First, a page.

ZURICH: A FIFA ethics court on Friday heard corruption accusations against world body vice president Michel Platini who boycotted the hearing.
The French football legend’s lawyers pleaded Platini’s case before the FIFA investigatory chamber.
Suspended FIFA president Sepp Blatter argued before the judges on Thursday that there was no proof that a two million Swiss franc($2 million/1.8 million euros) payment made to Platini in 2011 without a contract was illegal.
Blatter spent more than eight hours being questioned.
Blatter and Platini are both already the subjects of 90 day suspensions. Both men face the risk of a life ban over the case.
The verdict is to be given on Monday, according to sources close to FIFA.
Platini has said the verdict was decided in advance and has refused to attend, leaving his legal team to fight his corner.
FIFA’s ethics judges have however insisted that all evidence will be judged fairly.
Platini’s lawyer, Thibaud d’Ales, arrived at FIFA headquarters by taxi without making a comment.
The 60-year-old Platini has rejected any notion of corruption, claiming the suspect payment was part of an oral contract for work he did as an advisor.
Before his own hearing, Blatter strongly attacked the FIFA court, but still appeared in his own defence, accompanied by his Zurich-based lawyer Lorenz Erni.
After the hearing Blatter’s Virginia-based lawyer Richard Cullen issued a statement calling for an acquittal.
“President Blatter looks forward to a decision in his favor, because the evidence requires it,” Cullen said in an email sent to AFP.
“President Blatter behaved properly and certainly did not violate FIFA’s Code of Ethics. This investigation should be closed and the suspension lifted,” Cullen added.
If found guilty, Blatter and Platini can go to FIFA’s appeal committee and the Court of Arbitration for Sport (CAS).
As Blatter exited FIFA’s headquarters on Thursday his temporary replacement warned that the unprecedented storm surrounding the organisation may not be over.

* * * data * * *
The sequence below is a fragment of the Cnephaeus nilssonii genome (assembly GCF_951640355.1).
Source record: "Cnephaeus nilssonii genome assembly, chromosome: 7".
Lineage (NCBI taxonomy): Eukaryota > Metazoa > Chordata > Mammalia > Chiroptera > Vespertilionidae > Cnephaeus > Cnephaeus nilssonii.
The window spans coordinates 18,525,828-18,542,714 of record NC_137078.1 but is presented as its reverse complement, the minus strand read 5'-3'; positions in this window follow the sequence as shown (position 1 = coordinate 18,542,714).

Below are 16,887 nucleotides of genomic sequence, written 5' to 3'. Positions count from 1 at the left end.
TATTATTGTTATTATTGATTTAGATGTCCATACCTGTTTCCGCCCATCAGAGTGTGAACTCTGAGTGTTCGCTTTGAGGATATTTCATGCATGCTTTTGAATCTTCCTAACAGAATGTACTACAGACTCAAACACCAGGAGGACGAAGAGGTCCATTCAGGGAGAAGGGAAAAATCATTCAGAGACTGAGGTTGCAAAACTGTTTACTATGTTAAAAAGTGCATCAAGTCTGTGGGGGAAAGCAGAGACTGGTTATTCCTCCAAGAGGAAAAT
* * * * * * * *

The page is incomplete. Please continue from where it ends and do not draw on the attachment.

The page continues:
Acting FIFA president Issa Hayatou and acting secretary general Markus Kattner issued an open letter which noted that “there may be further challenges ahead.”
And in a sign of the seemingly ever widening corruption probe within global football, Switzerland said that it had carried out a US request to freeze about 50 accounts in Swiss banks.
A Swiss justice ministry spokesman Folco Galli said “funds in the high tens of millions are blocked.”
It was the wave of US justice department indictments announced in May that unleashed the scandal which has since rocked FIFA.
Dozens of people are facing charges in US courts, but Blatter and Platini are not among that group.
Their possible long-term suspensions from FIFA would however mark the highest profile casualties of the scandal.
Before his suspension, Blatter had agreed to step down when his replacement was chosen in a February vote and Platini had been the favourite to succeed him.
But the Frenchman’s campaign has been stalled by ethics inquiry.
Separately, Russia’s President Vladimir Putin, whose country will host the 2018 World Cup, said Blatter should be a Nobel Peace laureate.
“That is someone who should be given the Nobel Peace Prize,” Putin said while Blatter faced questioning aappears before FIFA courtFA. “His contribution to the global humanitarian sphere is colossal.”